UPSTANDERS – The Why and How
By Dru Ahlborg, Co-Founder and Executive Director of BRRC
A bystander is someone who is present at an event or incident and does not take part. In the realm of bullying a bystander is someone who witnesses bullying either in person or online and does not get involved. Bystanders often have an opportunity to make a positive difference in a bullying situation and become an upstander. An upstander is someone who sees what happens and intervenes, interrupts, or speaks up to stop the bullying.
“In the end we will not remember the words of our enemies, but the silence of our friends.” Martin Luther King Jr.
Adolescents who are targets of bullying often feel even more alone because there are witnesses (bystanders) who do nothing. When no one intervenes, the person who is targeted will feel that the bystanders don’t care of worse, that the bystander agrees with the bullying that is taking place. It is estimated that 80% of the time bullying occurs it is in the presence of bystanders. Bystanders intervene less than 20% of the time.
Why do children who witness bullying, know it is wrong and not intervene? There can be many reasons. They may be afraid of retaliation or becoming the next target of bullying. There may be a fear of negative social consequences. Maybe they feel like the bullying behavior is somehow okay. They may feel that the target did something to deserve the bullying.
There is also the theory of the bystander effect. The bystander effect occurs when the presence of others discourages an individual from intervening in an emergency situation, against a bully, or during an assault or other crime. The greater the number of bystanders, the less likely it is for any one of them to provide help to the person in distress.
Moving from a witness/bystander to an upstander takes work, courage, empathy, and a desire to disrupt inappropriate behavior. Lehigh University documented 5 steps to take when witnessing to a problematic or potentially problematic situation:
- Notice the event – Pay attention to what is going on around you.
- Interpret if it is a problem – Sometimes it is hard to tell if someone is in need of help. Error on the side of caution and investigate. Don’t be sidetracked by ambiguity, conformity or peer pressure.
- Accept responsibility – Do not assume someone else will do something. Have the courage to be the first to respond. If it isn’t you, then who?
- Know how to help – Don’t put yourself in harm’s way but do attempt to do something. Tactics can be direct or indirect.
- Implement the help.
The month of October is Bullying Prevention month and BRRC has included a post everyday about upstander behavior. (#31daysofupstanders) I encourage you to look at our BRRC Facebook or Instagram page to learn more facts, actions and benefits of being an upstander. The best reason is that upstanders can save lives.
Moving from being a bystander to becoming an upstander may not happen overnight. It may start with becoming more aware of bullying behavior and how it is affecting the lives of our peers. Upstanders are able to see the pain the target experiences and take action.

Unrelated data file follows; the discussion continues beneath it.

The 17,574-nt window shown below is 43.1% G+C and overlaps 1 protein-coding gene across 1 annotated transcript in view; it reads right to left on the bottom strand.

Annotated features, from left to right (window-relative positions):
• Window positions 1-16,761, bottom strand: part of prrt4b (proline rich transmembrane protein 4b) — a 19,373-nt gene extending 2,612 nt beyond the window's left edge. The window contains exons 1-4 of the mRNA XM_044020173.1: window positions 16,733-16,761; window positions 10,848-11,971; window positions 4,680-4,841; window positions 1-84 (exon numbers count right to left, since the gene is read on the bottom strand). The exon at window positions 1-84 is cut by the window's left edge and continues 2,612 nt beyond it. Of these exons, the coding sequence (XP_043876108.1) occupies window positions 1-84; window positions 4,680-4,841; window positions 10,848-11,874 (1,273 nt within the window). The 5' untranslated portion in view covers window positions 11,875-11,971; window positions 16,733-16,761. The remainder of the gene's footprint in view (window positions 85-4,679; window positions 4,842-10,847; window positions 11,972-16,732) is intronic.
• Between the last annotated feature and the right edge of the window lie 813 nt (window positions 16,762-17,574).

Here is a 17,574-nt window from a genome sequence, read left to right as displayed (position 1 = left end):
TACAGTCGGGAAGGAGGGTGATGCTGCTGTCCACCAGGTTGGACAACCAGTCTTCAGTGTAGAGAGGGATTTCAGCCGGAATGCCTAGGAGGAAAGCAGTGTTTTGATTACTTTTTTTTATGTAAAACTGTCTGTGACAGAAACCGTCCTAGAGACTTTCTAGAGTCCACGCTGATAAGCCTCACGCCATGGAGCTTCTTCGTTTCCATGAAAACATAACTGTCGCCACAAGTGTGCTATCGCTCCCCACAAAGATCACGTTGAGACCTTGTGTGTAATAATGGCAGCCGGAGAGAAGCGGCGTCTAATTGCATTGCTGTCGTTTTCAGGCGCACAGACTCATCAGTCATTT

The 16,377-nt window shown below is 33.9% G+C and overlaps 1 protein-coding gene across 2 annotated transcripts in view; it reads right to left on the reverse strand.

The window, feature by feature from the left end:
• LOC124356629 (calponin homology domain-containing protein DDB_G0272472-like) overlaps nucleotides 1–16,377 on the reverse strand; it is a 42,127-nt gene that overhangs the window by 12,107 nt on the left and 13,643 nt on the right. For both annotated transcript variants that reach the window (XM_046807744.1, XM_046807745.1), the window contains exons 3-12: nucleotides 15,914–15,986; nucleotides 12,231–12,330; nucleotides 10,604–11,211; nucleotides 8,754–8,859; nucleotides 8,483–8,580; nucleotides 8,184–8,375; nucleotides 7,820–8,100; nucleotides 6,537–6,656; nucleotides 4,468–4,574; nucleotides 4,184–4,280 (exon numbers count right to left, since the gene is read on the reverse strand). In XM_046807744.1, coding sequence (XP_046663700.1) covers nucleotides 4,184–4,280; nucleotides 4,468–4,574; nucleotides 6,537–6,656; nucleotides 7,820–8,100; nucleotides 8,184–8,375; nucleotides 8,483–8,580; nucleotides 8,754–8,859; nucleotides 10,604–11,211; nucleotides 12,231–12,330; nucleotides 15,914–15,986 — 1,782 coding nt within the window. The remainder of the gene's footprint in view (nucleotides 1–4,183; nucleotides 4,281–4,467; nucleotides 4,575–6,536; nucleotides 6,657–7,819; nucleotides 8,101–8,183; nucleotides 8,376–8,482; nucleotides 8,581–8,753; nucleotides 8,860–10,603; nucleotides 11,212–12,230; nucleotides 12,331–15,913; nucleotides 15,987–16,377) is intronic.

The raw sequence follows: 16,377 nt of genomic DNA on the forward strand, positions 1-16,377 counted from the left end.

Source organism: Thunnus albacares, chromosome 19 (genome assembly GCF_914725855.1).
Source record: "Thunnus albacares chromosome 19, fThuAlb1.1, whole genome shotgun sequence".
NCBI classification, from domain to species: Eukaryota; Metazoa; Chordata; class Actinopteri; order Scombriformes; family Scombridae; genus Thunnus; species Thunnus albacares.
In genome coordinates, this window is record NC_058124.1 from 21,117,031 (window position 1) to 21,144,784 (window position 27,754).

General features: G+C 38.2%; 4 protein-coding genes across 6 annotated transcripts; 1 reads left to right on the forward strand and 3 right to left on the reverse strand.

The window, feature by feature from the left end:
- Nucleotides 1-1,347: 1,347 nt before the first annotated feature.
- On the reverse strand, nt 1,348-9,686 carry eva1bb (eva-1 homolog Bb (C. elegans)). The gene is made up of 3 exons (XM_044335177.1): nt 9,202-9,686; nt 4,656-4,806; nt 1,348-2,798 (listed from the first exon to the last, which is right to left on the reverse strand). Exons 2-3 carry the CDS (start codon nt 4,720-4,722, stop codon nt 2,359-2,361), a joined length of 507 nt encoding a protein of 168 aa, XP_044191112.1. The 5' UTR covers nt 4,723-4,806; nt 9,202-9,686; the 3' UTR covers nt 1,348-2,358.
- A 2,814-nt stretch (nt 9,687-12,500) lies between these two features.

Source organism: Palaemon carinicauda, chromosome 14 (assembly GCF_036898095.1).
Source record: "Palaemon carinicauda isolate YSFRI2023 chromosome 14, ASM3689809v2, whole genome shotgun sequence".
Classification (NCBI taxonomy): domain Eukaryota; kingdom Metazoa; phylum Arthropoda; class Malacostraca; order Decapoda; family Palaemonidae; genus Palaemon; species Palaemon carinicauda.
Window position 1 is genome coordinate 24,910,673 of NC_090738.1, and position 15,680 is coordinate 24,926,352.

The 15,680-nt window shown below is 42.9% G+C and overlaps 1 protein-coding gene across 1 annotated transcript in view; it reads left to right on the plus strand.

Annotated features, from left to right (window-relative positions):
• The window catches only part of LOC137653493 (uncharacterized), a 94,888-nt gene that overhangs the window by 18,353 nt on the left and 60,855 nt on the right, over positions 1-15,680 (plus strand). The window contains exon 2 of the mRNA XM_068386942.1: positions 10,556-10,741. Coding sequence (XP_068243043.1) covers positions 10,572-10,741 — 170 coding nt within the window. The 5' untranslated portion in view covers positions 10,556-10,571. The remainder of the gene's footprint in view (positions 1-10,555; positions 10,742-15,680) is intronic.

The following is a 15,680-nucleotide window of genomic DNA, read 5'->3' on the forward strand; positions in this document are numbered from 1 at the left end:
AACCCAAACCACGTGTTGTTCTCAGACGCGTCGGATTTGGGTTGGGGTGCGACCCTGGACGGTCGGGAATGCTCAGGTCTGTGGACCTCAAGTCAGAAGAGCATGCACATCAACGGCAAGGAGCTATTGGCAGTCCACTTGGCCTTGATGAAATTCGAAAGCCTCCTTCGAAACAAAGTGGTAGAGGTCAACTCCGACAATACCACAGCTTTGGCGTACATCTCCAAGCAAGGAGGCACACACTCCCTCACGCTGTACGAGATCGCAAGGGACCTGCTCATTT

Stompoutbullying.com offers ways to bridge behavior to becoming an upstander:
- Don’t laugh
- Don’t encourage the bully in any way
- Don’t participate
- Stay at a safe distance and help the target get away
- Don’t become an “audience” for the bully
- Reach out in friendship
- Help the victim in any way you can
- Support the victim in private
- If you notice someone being isolated from others, invite them to join you
- Include the victim in some of your activities
- Tell an adult
We can model and speak to our children about upstander behavior. Doing nothing about bullying sends a message to the bully that their behavior is acceptable.
Talk to your children about what it means to be an upstander. Ask them if they have witnessed bullying. Brainstorm ideas about how they might engage the next time they see someone in need of an upstander. When we all feel empowered to take action – even a small one – we build a world of upstanders.
It is important to deal with the bullying your child is going through. Looking the other way or ignoring it can be incredibly detrimental. The process of working through the bullying and stopping it can be long, challenging and tedious. We recommend always placing the needs of the bullying target first and make sure they are safe. Consider obtaining mental health services if your child is depressed, anxious or suicidal. We recommend never ignoring the threat of suicide as it is always a cry for help.
At BRRC, we are here to help when your child is being bullied and the school isn’t doing the right thing, or anything about it. We are here to help empower you to hold the school responsible to stop the bullying. We are here to assist you in supporting your child.
We stop bullying today to begin recovery tomorrow.